The Good Place (Mondays 8/7c on NBC)
Most new TV shows have to reel audiences in by asserting what makes them unique. What makes this hang-out sitcom different from “Friends”? What makes this cop show different from “Law and Order”? “The Good Place,” the new sitcom from “Parks and Recreation” and “Brooklyn Nine-Nine” co-creator Michael Schur, doesn’t really have that issue. It’s set in the afterlife, which is about as far out of setting a TV series can have. If that alone doesn’t peak your interest, nor its creator’s history, “The Good Place” probably isn’t worth pursuing.
The first episodes enjoy the freedom it has to play in its established universe, unfolding the many rules and properties of its version of heaven without getting so deep as to dispell its mystery. An omnipotent Siri can tell you if someone who didn’t sleep with you is gay or not, Giant jam-jars roll about in times of crisis and flying exists, but “The Good Place” doesn’t get lost in its world-building.
The show establishes its characters from the get go, with Kristen Bell standing out as the habitually-mean Eleanor, who accidentally ends up in “The Good Place” after she dies and must work with her soul-mate Chidi (William Jackson Harper) at becoming a better person if she wants to retain her spot there with Ted Danson, its caretaker, and Michael, a well-meaning celestial being still adapting to dealing with human beings on a regular basis.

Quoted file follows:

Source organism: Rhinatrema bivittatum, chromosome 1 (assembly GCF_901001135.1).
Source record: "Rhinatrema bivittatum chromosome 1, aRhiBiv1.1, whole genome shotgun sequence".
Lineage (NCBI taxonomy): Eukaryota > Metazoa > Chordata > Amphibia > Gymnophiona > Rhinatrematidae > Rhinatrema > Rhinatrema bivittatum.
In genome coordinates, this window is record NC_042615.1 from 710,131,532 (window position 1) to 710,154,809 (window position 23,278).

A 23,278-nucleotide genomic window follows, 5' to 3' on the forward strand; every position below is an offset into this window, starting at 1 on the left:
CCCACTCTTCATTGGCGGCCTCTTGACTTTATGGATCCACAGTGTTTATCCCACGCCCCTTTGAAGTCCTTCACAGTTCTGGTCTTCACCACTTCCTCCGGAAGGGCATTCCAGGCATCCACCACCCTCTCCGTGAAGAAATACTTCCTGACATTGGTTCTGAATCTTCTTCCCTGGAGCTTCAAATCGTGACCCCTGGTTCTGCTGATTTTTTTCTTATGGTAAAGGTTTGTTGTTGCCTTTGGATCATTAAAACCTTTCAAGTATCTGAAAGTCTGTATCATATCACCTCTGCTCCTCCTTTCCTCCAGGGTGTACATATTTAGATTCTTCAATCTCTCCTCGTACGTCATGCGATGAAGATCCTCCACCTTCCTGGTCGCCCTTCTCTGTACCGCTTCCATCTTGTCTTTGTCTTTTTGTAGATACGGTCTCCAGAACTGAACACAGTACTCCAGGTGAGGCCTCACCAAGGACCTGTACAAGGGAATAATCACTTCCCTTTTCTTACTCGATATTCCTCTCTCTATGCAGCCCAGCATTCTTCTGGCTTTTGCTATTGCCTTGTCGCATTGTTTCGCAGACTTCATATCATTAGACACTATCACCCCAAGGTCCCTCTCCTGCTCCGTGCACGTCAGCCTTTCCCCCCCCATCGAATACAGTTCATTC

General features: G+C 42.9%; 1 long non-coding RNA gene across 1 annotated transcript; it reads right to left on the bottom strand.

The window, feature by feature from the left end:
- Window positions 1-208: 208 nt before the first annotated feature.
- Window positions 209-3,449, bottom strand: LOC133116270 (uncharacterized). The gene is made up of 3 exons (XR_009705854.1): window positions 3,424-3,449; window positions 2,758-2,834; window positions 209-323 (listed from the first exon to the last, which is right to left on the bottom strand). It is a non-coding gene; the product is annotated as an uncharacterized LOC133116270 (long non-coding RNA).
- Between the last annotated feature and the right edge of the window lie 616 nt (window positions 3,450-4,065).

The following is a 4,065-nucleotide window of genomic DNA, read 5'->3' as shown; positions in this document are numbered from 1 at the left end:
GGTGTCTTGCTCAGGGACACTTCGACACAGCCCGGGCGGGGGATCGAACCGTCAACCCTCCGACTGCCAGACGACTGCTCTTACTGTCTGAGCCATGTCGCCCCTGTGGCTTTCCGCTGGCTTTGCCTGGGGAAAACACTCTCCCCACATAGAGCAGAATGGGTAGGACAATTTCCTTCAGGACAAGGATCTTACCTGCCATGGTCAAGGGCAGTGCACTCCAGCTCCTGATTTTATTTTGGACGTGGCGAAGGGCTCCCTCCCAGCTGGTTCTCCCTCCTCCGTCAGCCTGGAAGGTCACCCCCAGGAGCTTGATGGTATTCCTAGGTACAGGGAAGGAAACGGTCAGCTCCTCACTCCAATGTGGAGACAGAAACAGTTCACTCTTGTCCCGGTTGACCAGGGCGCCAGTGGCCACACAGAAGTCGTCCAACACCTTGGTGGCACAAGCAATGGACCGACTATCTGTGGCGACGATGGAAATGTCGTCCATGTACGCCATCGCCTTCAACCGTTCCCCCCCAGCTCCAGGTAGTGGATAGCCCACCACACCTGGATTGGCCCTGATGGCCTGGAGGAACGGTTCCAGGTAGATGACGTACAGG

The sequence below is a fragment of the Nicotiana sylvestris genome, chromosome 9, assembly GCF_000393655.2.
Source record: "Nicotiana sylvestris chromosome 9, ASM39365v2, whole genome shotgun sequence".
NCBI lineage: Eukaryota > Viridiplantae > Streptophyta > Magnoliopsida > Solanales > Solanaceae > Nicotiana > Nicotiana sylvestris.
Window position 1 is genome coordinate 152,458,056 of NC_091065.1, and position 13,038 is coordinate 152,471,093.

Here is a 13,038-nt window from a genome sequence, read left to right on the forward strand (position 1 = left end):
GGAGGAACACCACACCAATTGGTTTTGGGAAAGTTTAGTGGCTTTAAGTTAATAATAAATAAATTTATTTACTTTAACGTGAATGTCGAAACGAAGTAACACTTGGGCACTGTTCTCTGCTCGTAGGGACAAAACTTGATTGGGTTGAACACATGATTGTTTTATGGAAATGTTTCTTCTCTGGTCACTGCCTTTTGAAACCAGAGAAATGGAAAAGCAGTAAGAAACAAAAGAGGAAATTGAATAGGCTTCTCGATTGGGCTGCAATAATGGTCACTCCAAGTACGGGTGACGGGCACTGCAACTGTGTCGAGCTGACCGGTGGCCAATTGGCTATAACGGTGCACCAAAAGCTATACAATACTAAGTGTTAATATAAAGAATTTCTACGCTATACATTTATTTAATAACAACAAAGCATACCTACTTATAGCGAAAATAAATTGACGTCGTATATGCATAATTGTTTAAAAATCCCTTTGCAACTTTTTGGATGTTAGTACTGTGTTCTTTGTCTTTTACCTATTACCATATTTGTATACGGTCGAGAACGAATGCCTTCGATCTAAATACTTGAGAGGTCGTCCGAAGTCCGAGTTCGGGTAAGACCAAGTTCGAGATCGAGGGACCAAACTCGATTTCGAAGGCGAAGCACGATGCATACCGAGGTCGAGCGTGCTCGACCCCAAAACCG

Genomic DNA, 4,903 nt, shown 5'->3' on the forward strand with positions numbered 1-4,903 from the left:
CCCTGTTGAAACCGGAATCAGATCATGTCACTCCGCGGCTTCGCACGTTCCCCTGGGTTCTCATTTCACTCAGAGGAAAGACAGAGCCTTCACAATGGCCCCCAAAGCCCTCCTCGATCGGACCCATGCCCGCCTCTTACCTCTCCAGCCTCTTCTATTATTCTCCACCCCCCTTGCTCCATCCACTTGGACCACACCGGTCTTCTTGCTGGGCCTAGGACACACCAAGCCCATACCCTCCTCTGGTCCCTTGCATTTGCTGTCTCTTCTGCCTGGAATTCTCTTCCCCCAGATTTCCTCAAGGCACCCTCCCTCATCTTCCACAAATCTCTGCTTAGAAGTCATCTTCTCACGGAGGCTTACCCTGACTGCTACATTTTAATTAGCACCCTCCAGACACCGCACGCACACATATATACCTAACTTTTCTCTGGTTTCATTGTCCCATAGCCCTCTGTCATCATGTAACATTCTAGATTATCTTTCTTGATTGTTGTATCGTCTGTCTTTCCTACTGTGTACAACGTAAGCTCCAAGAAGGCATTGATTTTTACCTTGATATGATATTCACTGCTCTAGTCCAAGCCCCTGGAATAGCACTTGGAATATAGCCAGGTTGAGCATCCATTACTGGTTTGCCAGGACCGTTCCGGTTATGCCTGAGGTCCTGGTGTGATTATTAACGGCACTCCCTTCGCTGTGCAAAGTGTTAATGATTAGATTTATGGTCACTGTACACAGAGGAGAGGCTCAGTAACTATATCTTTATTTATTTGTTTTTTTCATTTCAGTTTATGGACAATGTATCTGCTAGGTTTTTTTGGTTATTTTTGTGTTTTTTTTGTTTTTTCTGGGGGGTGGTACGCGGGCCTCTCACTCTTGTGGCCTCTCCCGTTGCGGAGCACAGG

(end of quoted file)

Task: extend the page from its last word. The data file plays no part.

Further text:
Although it hasn’t poked through yet, “The Good Place” exists with the bane of its premise being unsustainable for television. Its pilot concludes on an ominous note that indicates a direction toward unraveling the secrets of “The Good Place,” such as how Eleanor ended up there in the first place and why they aren’t allowed to know anything about “The Bad Place” beyond a soundbite of its inhabitants screaming perpetually in horror.
The central gimmick of its setting in the afterlife limits how much mileage it can get out of the fantastical concept before reverting into a standard, hang-out sitcom with an abnormal setting, or imploding altogether. It’s possible “The Good Place” can maintain its level of discovery mixed with “Parks and Recreation”-style comedic beats for a long period, but television history indicates it’ll burn out half-way through its first season. It’s got a good verve for the moment, though.
Enjoy it while it lasts!